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Until this week, positive corporate earnings reports were buoying the markets.  This week, several big names disappointed, causing markets to sink.  Retailers Macy’s, Kohl’s and J.C. Penney all fell significantly (17% for J.C. Penney) after reported second-quarter losses exceeded expectations.  Shares of newcomer Snap fell 14% after its reported earnings missed forecasts.


U.S. stocks increased on Friday but still had their worst week since May.  The two primary factors were North Korea jitters and some disappointing corporate earnings reports.  For the week, the S&P 500* decreased 1.44% (up 9.04% for the year).  The MSCI All Country X US* decreased 2.19% (up 15.28% for the year).  The Barclays Global Aggregate Bond Index* increased by 0.39% (up 6.56% for the year).  The HFRX Global Hedge Fund Index* decreased 0.27% (up 3.14% for the year).


Since 1928, the S&P 500 has fallen 5% or more every ten weeks on average.  It has fallen 10% or more every 33 weeks.  It has been more than a year since the last 5% drop and more than 76 weeks since the last 10% loss.


U.S. college tuition increased 1.9% in the past year, roughly in line with inflation.  By contrast, from 1990 through last year, tuition grew at an average of 6% per year, more than double the rate of inflation.  With a healthier job market, fewer people are going back to school to learn new skills, and so demand has softened.  There are other factors.  Longer running demographic trends have reduced the pool of traditional college-age Americans.  Also, in 2008, Congress increased the maximum amount undergraduates could borrow from the government.  That cap has not been increased since.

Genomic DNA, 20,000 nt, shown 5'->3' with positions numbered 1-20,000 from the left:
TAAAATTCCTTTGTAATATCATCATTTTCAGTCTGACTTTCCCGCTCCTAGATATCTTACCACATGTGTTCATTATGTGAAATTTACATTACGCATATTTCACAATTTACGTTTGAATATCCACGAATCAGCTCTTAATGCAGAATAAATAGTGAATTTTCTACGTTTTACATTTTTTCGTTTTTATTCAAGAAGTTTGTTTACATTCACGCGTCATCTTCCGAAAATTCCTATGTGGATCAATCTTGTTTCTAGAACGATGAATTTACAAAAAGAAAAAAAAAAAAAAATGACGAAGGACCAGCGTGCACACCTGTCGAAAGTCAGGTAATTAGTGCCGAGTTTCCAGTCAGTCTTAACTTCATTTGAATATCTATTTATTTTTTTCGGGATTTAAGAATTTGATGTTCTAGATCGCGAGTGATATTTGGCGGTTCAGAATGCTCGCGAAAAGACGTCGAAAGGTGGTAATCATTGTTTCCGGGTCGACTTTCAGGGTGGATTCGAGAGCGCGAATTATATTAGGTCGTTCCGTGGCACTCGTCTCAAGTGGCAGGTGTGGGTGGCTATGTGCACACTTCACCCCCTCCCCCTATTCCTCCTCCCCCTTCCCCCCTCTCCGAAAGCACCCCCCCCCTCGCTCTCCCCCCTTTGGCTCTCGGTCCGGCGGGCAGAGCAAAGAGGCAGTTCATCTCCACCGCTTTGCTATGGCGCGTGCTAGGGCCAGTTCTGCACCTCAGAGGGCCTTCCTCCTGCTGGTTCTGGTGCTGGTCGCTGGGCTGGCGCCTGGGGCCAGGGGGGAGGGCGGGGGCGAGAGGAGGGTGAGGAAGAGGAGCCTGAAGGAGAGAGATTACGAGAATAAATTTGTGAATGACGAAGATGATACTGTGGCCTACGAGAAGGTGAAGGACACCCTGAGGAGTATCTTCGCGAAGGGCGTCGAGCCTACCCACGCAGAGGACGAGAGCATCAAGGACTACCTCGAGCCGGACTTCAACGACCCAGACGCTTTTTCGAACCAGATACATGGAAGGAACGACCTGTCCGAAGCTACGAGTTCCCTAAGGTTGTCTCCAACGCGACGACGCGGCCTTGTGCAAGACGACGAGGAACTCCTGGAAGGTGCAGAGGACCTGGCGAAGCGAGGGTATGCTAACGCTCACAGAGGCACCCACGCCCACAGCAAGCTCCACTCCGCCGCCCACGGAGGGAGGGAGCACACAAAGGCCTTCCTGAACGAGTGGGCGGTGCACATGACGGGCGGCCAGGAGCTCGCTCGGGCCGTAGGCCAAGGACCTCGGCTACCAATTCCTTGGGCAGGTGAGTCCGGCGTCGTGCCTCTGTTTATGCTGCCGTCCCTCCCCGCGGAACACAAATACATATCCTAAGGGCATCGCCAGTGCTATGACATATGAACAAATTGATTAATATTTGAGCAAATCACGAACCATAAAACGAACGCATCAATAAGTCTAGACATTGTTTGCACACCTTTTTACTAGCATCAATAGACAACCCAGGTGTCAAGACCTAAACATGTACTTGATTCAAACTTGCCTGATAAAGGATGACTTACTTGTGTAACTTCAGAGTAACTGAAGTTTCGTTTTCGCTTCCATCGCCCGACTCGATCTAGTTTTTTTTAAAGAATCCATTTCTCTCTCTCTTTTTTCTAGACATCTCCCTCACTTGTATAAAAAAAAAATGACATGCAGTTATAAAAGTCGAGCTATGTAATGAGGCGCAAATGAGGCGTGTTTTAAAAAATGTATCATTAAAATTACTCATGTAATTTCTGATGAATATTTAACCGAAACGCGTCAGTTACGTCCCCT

• According to a recent article in Trusts & Estates magazine, here are ten things you should do when evaluating a charity:
  • Read the mission statement.  Is this mission important to you?
  • Review financial information.  (Form 990s are generally available on line.)
  • Look at outcomes.  Who is helped by the charity?
  • Talk or meet with the organization’s leadership if the potential gift is large enough.
  • Identify who is on the board of directors.
  • Look at the main supporters.
  • Discuss with leadership how you can be most helpful (other than giving dollars).
  • Visit the organization and, if possible, volunteer to really get to know people and the quality of their work.
  • Determine the charity’s reputation.
  • Have a good feeling about the organization and make sure your contributions will be appreciated.




EVALUATING PROSPECTIVE CHARITIES: http://www.wealthmanagement.com/philanthropy/help-clients-evaluate-charities
EXTRAORDINARY RUN: https://www.wsj.com/articles/trump-rhetoric-sinks-global-stocks-1502418910
DISAPPOINTING  RETAILERS: https://www.wsj.com/articles/trump-rhetoric-sinks-global-stocks-1502418910
SLOW DOWN IN TUITION INCREASES: https://www.wsj.com/articles/in-reversal-colleges-rein-in-tuition-1500822001